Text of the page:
Instant payments should be a platform not a product

Writing in the Journal of Payments Strategy and Systems, Steve Ledford SVP for Product and Strategy at The Clearing House makes a good point

Steve is commenting on the global transition to immediate payments infrastructure (such as the Faster Payments Service, FPS, in the UK) in the context of the US discussions in response to the Federal Reserve consultation on the topic which Consult Hyperion, amongst a great many others, responded to. The Federal reserve, as you will recall, called for “a safe, ubiquitous, faster payments capability” and The Clearing House is one of the organisations that has responded to this call by announcing that it will create a national real-time payment system. Surely, you might think, it can’t be that much effort to create a low-cost real-time payment and settlement service in an era of laser beams, transistors and the thingternet. Well, yes and no.

[Gene Neyer, SVP Fundtech says] “The marginal cost of making payments is low. Much of the cost [today] involves risk management, exception handling, and research.” Faster payments are actually cheaper, but this is not to say they are risk-free

[From Faster Payments Could Help Speed Economic Recovery | Bank Innovation]

This a fair point. In the US, there are concerns about the impact on fraud of shifting to instant payments, particularly because the US favours evolving current infrastructure rather than building a new national infrastructure as was done in the UK.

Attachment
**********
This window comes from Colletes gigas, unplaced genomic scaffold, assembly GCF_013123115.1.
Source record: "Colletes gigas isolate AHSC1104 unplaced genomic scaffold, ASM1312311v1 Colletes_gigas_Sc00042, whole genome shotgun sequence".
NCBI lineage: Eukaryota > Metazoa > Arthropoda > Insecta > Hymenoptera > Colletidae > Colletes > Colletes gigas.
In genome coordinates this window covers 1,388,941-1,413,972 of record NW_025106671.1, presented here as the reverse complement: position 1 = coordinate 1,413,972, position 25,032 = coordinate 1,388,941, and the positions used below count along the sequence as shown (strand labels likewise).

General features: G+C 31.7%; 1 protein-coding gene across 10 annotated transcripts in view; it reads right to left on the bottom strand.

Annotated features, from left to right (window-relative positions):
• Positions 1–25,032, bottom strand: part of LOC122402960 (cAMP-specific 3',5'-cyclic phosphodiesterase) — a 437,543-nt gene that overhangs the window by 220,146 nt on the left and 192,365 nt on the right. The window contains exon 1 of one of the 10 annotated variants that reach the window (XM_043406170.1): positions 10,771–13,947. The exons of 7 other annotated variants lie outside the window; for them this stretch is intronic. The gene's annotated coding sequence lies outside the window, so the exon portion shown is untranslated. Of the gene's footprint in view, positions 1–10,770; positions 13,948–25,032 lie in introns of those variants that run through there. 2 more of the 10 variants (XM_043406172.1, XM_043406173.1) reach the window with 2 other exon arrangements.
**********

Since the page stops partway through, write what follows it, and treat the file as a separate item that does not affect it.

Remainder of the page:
Banks must therefore architect a solution to evolve ACH while the ship is moving. This is a much better approach than that taken by the UK of mandating faster payments… (one bank was losing 30M GBP a WEEK from fraud when launched).

[From Call to Action – Submit Response to Fed | Finventures]

Steve makes a number of observations on the need for security in such an infrastructure. He makes a number of very practical suggestions to satisfy that need for better security and suggests that tokenisation, credit-only transactions, imposition of robust access security, real-time anti-fraud/anti-money laundering/sanctions screening and network activity management might be a key elements in constructing an infrastructure capable of meeting the goals for real-time (or near real time) settlement. I’m sure he is correct about all of these, and they are all topics that I’ll return to in the future.

He then goes on to make what I think is a crucial point about the next phase of evolution. He says that instant payments are particularly well-suited to provide value beyond fast money movement because of their fundamental feature of real-time communication between senders, receivers and the relevant institutions. In other words, a perspective that sees money as just another kind of messaging. I rather like this because the ability to send remittance advice, invoices and other related documents along with payments means more efficient systems can be built on top of those payment networks.

I can’t help thinking about the case study of Venmo in this context. One of the reasons why it gained traction was that it interacted with social networks in a way that appealed .Venmo shifted $1.6 billion last year and are growing at an amazing rate. In fabulously interesting and entertaining discussion about twenty-somethings use of Venmo in the US, I noticed a curmudgeonly intercession from someone a bit like me:

this is a particularly american affliction, since other countries’ banks actually have functioning online payment systems

[From Read what happens when a bunch of over-30s find out how Millennials handle their money – Quartz]